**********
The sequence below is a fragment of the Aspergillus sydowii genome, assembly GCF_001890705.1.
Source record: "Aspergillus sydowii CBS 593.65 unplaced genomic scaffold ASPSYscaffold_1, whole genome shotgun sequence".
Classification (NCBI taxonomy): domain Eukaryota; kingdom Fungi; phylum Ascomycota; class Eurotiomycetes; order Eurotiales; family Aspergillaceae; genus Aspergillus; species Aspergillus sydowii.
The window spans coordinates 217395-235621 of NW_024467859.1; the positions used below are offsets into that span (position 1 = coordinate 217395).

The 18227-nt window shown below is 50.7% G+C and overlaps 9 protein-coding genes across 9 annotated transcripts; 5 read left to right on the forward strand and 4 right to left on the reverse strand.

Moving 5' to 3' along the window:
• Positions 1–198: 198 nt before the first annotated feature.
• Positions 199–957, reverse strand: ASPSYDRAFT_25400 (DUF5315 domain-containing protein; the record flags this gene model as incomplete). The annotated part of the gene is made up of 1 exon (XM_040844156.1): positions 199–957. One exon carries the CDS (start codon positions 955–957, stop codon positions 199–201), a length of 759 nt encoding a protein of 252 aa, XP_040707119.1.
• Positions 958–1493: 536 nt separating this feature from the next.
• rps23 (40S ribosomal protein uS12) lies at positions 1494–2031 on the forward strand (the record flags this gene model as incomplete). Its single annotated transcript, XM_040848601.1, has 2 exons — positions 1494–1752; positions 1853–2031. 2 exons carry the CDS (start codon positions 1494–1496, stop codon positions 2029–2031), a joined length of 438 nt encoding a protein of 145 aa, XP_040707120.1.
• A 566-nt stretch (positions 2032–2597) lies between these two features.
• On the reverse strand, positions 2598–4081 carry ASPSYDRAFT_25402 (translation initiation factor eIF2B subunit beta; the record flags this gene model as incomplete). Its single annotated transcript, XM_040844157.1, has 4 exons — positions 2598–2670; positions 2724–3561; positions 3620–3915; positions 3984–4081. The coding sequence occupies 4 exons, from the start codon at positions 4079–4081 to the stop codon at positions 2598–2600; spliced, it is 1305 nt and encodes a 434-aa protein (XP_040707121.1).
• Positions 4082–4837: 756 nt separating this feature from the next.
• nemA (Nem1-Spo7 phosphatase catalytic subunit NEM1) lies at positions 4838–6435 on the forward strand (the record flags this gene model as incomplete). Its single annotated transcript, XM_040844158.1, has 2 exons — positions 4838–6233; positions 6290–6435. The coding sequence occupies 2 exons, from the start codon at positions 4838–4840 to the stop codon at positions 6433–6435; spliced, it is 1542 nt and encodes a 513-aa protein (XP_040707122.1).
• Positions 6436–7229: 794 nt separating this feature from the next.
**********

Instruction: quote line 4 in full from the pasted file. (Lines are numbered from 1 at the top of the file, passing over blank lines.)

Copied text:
The window spans coordinates 217395-235621 of NW_024467859.1; the positions used below are offsets into that span (position 1 = coordinate 217395).